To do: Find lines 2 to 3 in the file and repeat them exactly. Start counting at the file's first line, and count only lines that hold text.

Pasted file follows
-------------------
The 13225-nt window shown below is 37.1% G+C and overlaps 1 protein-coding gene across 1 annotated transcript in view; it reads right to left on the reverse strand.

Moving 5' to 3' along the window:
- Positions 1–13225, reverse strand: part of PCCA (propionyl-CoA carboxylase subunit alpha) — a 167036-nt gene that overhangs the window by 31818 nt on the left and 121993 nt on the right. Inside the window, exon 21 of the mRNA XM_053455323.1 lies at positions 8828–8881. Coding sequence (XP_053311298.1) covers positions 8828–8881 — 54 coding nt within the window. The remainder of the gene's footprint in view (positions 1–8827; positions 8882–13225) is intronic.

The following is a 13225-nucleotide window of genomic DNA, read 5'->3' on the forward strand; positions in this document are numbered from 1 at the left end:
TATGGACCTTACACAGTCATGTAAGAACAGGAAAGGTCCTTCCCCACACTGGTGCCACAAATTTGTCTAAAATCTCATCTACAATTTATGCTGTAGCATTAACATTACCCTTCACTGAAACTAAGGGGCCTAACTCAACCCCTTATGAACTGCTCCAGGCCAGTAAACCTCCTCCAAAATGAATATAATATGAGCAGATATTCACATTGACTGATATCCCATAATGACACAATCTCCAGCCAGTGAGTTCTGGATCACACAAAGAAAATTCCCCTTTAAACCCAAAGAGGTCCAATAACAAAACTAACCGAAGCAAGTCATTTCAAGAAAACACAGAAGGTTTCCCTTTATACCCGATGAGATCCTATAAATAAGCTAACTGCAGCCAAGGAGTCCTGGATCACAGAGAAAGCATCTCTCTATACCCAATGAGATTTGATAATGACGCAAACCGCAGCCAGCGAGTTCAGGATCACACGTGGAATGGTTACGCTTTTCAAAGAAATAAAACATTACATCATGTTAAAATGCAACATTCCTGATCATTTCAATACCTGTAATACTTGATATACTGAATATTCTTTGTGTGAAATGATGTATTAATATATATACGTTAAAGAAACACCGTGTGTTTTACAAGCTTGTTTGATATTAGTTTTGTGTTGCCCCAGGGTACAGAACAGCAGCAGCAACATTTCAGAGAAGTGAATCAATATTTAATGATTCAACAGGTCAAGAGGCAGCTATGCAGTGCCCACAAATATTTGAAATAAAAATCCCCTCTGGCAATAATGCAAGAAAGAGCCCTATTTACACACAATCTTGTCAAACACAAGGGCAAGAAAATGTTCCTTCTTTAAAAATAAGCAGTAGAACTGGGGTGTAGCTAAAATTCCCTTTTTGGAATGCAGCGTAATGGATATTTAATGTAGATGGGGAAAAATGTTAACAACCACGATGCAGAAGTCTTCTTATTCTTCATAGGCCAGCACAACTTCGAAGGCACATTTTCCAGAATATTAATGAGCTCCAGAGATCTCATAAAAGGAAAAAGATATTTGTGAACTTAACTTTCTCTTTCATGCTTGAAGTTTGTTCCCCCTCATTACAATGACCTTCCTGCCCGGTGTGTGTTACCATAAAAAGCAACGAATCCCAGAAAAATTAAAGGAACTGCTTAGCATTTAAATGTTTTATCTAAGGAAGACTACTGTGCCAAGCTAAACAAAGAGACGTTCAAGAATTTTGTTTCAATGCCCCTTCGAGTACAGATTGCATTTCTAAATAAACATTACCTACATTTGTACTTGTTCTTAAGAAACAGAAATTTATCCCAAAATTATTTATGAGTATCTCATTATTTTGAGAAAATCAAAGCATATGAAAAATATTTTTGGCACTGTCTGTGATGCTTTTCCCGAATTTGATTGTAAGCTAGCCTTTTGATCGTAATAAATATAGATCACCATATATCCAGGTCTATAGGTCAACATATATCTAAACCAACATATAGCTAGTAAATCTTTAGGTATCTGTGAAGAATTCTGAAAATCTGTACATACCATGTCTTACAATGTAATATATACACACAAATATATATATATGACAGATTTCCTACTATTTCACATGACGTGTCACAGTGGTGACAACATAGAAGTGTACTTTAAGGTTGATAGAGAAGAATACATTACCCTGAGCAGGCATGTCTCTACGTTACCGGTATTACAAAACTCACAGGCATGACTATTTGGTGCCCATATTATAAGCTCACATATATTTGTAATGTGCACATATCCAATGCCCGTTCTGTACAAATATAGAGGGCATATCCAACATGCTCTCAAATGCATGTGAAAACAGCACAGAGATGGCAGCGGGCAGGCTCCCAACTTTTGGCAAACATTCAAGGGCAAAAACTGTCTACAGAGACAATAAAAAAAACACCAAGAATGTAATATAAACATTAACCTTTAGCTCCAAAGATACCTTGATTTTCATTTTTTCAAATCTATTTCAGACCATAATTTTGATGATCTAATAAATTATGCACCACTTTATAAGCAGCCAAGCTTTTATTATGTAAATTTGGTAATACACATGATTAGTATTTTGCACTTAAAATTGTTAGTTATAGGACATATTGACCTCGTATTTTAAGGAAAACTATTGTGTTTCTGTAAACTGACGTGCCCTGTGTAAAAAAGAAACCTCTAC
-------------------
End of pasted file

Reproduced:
Moving 5' to 3' along the window:
- Positions 1–13225, reverse strand: part of PCCA (propionyl-CoA carboxylase subunit alpha) — a 167036-nt gene that overhangs the window by 31818 nt on the left and 121993 nt on the right. Inside the window, exon 21 of the mRNA XM_053455323.1 lies at positions 8828–8881. Coding sequence (XP_053311298.1) covers positions 8828–8881 — 54 coding nt within the window. The remainder of the gene's footprint in view (positions 1–8827; positions 8882–13225) is intronic.